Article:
You probably already know that I (like so many other people) loved Rebecca Makkai’s book The Great Believers, and then, more recently, that I discovered and enjoyed her two previous novels. Also, she’s one of those writers who just has a wonderful, enjoyable presence on social media … so all of this added up me eagerly awaiting her new release, I Have Some Questions For You.
Although it’s a very different type of novel, Questions reminded me in some ways of another book I loved last year, John Darnielle’s Devil House, in that both novels dive into our cultural fascination with true crime and unsolved murders, in ways that fully expose how problematic that fascination is.
In this novel, the unsolved murder is one fairly close to the narrator, Bodie Kane, who returns at midlife to teach a two-week course at the boarding school where her roommate was murdered when they were teenagers. Thalia Keith’s death is not considered an “unsolved mystery” — a man has been in jail for over two decades for the crime. But Bodie, who now has a career as a podcaster, becomes increasingly suspicious that the wrong man is incarcerated for the crime. When her students in the podcasting course want to do a true-crime style podcast about Thalia’s murder, she encourages them, finding herself and once intrigued and slightly guilty about her fascination with the case.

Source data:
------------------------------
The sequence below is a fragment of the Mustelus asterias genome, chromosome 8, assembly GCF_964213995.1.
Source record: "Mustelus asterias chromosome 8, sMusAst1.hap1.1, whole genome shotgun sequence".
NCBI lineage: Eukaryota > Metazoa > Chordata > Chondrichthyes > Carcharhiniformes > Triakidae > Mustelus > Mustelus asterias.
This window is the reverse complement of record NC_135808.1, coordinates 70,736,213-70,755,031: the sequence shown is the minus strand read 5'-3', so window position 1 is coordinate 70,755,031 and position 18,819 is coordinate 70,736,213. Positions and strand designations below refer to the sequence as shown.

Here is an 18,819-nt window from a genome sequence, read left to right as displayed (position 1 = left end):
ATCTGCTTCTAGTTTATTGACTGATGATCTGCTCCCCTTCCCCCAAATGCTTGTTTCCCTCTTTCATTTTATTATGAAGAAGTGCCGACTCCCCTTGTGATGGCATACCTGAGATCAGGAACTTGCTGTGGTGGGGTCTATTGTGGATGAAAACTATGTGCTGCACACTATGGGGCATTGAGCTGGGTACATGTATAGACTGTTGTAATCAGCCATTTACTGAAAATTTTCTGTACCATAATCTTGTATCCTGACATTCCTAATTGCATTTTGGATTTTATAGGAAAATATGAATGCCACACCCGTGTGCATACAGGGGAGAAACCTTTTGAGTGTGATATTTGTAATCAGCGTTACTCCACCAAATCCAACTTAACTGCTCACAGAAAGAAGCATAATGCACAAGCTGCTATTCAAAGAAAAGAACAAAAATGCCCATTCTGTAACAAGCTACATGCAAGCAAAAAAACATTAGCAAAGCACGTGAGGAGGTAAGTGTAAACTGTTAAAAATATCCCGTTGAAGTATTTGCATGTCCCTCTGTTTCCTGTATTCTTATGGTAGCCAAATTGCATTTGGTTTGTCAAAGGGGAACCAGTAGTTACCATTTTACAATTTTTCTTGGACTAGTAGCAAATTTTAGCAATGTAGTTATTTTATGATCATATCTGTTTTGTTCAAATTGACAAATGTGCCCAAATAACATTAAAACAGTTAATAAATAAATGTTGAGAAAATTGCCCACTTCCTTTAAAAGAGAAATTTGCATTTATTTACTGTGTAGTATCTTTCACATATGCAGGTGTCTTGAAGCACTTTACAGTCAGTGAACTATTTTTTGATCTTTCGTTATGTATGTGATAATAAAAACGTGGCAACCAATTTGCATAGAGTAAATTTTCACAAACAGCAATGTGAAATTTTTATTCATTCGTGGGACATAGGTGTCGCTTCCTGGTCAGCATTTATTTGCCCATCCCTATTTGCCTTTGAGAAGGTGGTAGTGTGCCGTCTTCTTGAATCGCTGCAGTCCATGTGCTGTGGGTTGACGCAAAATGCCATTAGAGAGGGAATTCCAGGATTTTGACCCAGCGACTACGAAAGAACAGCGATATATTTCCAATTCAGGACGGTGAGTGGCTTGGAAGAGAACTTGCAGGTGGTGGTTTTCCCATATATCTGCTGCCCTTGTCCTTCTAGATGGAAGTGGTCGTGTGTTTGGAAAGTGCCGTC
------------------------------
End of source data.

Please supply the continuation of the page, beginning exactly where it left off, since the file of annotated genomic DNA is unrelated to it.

This is so much more than a mystery novel (though it does have a lot of the beats of good mystery too, and it doesn’t leave you hanging about whodunnit, which is a nice bit of closure you don’t always get in a literary-type mystery/thriller). It’s a deep dive into the ambiguity of Bodie’s feelings about her own past, the murdered girl, the various suspects, and her own complicity in the often-ghoulish nature of true crime stories. Bodie is accused of hypocrisy when she repeats the slogan “believe women,” as most of us 21st century feminists would do, yet finds herself skeptical when a woman accuses Bodie’s ex-husband of inappropriate behavior. It’s a gray area, as is almost everything in this novel — despite the stark black-and-white of a murdered girl and an unjustly accused man (who are, respectively, white and Black, so of course racism is a theme here too, as it so often is in these crime stories). I found this an absolutely absorbing, thoughtful, fascinating story about the Pandora’s box that gets opened when anyone reopens a cold case.